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Comparative Study of Siddhartha (Hesse) and A Hero of Our Time (Lermontov) - Essay Example

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Ramakrishna Surampudi 23 May 2011 Siddhartha versus Pechorin The attempt to draw an analogy between Gautama Buddha Siddhartha and Pechorin is amusing on the face of it for a simple reason: the two characters are so different that a parallel between them is seemingly ridiculous…
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Comparative Study of Siddhartha (Hesse) and A Hero of Our Time (Lermontov)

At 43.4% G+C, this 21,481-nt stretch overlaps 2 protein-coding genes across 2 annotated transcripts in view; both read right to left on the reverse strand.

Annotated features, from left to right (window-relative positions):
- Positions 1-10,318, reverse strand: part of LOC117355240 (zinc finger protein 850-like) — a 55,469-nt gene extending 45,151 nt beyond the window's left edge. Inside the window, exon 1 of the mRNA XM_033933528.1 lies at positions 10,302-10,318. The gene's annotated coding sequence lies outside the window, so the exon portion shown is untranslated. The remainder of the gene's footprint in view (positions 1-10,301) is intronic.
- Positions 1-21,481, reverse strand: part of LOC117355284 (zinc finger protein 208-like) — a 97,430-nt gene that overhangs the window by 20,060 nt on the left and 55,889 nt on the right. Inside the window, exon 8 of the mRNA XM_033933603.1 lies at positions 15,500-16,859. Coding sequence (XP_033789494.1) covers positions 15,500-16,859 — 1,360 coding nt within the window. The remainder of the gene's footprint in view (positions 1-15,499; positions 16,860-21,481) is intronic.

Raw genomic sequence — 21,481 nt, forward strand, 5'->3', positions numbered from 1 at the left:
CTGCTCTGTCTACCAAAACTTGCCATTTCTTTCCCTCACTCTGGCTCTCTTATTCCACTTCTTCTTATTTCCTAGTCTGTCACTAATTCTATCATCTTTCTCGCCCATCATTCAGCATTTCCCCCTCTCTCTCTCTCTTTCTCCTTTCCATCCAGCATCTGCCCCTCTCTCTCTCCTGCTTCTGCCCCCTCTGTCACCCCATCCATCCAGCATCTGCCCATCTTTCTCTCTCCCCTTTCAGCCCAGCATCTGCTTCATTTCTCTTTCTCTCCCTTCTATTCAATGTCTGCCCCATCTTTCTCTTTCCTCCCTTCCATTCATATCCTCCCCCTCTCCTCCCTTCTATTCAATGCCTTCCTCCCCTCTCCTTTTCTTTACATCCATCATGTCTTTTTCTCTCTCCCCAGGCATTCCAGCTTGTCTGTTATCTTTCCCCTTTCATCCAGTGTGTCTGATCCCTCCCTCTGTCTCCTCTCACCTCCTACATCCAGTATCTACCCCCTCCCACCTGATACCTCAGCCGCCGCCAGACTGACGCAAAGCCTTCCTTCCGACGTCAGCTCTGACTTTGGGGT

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Download file to see previous pages A closer look at the two characters, however, makes several interesting revelations. Siddhartha was born a prince. But he was not happy with what he was and what he saw in the world around him [He was a source of joy for everybody, he was a delight for them all. But, he, Siddhartha, was not a source of joy for himself, he found no delight in himself (Hesse 4)]. He saw no meaning in the traditions and rituals of Hinduism and the Vedic culture, the only religion in India at that time. The curiosity to find the meaning and purpose of human existence made him restless. The same restlessness, radicalism, cynicism and scorn for the existing institutions characterize Pechorin. His flaws not withstanding, it must be said that Pechorin, much like the Buddha, was self-aware and self-absorbed [Pechorin: “Mine is an unfortunate disposition; whether it is the result of my upbringing or whether it is innate – I know not.” (Chapter IX)]. When the world tends to call Siddhartha a saint and Pechorin a nihilist, it indicates that the points where the two began their journeys were close though the points where they ended up might be poles apart. That was bound to be despite a high level of awareness because of the difference where their centers lied. Pechorin was self-centered and Siddhartha was other-centered [Siddhartha: “Once every desire and every urge was silent in the heart, then the ultimate part of me had to awake, the innermost of my being, which is no longer my self, the great secret.” (10)]. One advocated the conscious destruction of desire while the other believed in deliberately destroying the people who came in the way of his fulfillment of desires. Again, for both, these ends were more important than life itself. One of the prescriptions of the Indian asceticism was to starve the body so that the craving for worldly things would gradually be vanquished. Siddhartha had a correction to make. Though he was against overindulgence, his notion was that a tired, inactive body and mind cannot prepare themselves for liberation or salvation unless the basic needs are fulfilled. This is in close proximity to the essence of Abraham Maslow’s theory of motivation in which he gives physiological needs the importance that is due to them, but only to that extent. From this perspective, Pechorin has striking clarity as to what the basic needs of humans are. He declares without mincing words that power and lust are fundamental for happiness [Pechorin: “Ambition is nothing more nor less than a thirst for power. To be the cause of suffering and joy to another – without in the least possessing any definite right to be so – isn’t that the sweetest food for our pride? And what is happiness? Satisfied pride.” (Chapter VIII)]. One thing that can be established beyond doubt is that the characters under study were quite different from the rest because of their attitude. At a time when everyone else was content with the way things happened, they were bored with them and begged to differ. This boredom made them set out on their journeys of exploration. They reacted to the events of life in a unique way. Both were unable to identify themselves with their contemporaries. They did not just want to live life but sought to feel life, to experience it. Siddhartha’s renunciation was as much motivated from this desperation as Pechorin’ ...Download file to see next pagesRead More
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